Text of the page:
Critical care bed counts are not standard in the United States during the coronavirus pandemic: NPR

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The capabilities in the intensive care unit vary not only from hospital to hospital, but also from region to region. Some parts of the country have far more intensive care beds than others.

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The capabilities in the intensive care unit vary not only from hospital to hospital, but also from region to region. Some parts of the country have far more intensive care beds than others.

Ryan McVay / Getty Images

As the COVID-19 pandemic increases, some communities will be better equipped to treat the sickest patients – especially those who need intensive care units – than others. The capabilities of the intensive care unit not only vary from hospital to hospital, but some parts of the country also have far more intensive care beds by population group than others.

An NPR analysis of data from the Dartmouth Institute for Health Policy and Clinical Practice examined how the country’s 100,000 intensive care beds are distributed across the more than 300 markets that make up the country’s hospital system.

In some areas, such as some in Florida, there are more than 60 intensive care beds for every 100,000 people. In other countries, such as Las Vegas and Nashville, Tennessee, there are fewer than 20. Intensive care beds are now particularly important because they are hospital units that are typically equipped to treat patients with breathing problems who require ventilators.

“The impact of this data is that the pandemic will look very different in different places,” said Eric Toner, a doctor and senior scientist at the Johns Hopkins Center for Health Security.

“Some locations may be able to ration without critical care. Other locations will definitely not be able to,” he says. “The worst scenario would be catastrophic healthcare failure at this facility.”

A report by the Society of Critical Care Medicine found that more than nine out of ten intensive care beds are located in metropolitan areas with more than 50,000 inhabitants at national level. Only 1 percent of American intensive care beds are in rural areas.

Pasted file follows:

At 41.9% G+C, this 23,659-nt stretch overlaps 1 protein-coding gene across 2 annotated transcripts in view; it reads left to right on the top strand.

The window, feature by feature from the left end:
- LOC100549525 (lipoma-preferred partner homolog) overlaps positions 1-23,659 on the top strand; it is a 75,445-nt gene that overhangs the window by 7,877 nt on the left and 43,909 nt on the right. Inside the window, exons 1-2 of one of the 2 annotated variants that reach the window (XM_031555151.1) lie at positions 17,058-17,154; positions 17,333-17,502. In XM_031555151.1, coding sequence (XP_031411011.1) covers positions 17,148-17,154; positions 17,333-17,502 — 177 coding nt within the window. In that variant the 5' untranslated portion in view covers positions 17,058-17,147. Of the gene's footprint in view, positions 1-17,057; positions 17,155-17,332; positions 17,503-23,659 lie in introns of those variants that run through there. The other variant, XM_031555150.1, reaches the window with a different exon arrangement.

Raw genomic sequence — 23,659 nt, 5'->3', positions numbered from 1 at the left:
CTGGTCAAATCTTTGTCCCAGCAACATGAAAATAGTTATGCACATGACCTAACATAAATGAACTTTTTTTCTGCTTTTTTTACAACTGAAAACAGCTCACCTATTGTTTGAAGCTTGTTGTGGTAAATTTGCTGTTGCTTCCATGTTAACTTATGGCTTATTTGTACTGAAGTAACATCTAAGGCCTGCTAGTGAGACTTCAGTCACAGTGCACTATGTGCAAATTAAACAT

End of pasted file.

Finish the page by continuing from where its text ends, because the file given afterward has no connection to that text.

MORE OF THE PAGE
David Wallace, a researcher and intensive care physician at the University of Pittsburgh, found that larger hospitals, teaching hospitals and those with intensive care units were more likely to add intensive care beds from 1997 to 2011.

According to Toner, these differences will reveal regional differences in access to critical health care in a pandemic.

“We are seeing the fruits of trying to find a market solution to a national strategic problem,” he says. “We have the number of beds we make because that is the market or where it is required.”

Craig Coopersmith, director of the Emory Critical Care Center in Atlanta, describes the pandemic as a “one-time event”.

“You cannot develop a health system just for times of the pandemic,” he says. “When they did, most beds in the intensive care unit were empty.”

And there is “absolutely no standard” for intensive care beds at the national level.

However, whether it is better to be a COVID-19 patient in a large or a small city depends on how many people are infected in these areas and what skills the local hospital has.

According to Wallace, even his own research on counting intensive care beds is too simplistic, since the intensive care units themselves are so different.

“While I may be able to count the number of beds in Region A and Region B and the underlying populations in these two areas,” he says, “what these beds and intensive care units can actually offer is a whole another question.”

Both Wallace and Toner tell NPR that hospitals will try to cope with the high demand for intensive care beds by relocating some of their facilities, changing staff and moving patients between hospitals. Toner argues that the country should share these costs together.

“It is in the national interest to have hospitals and intensive care units in places that are not profitable,” he says.

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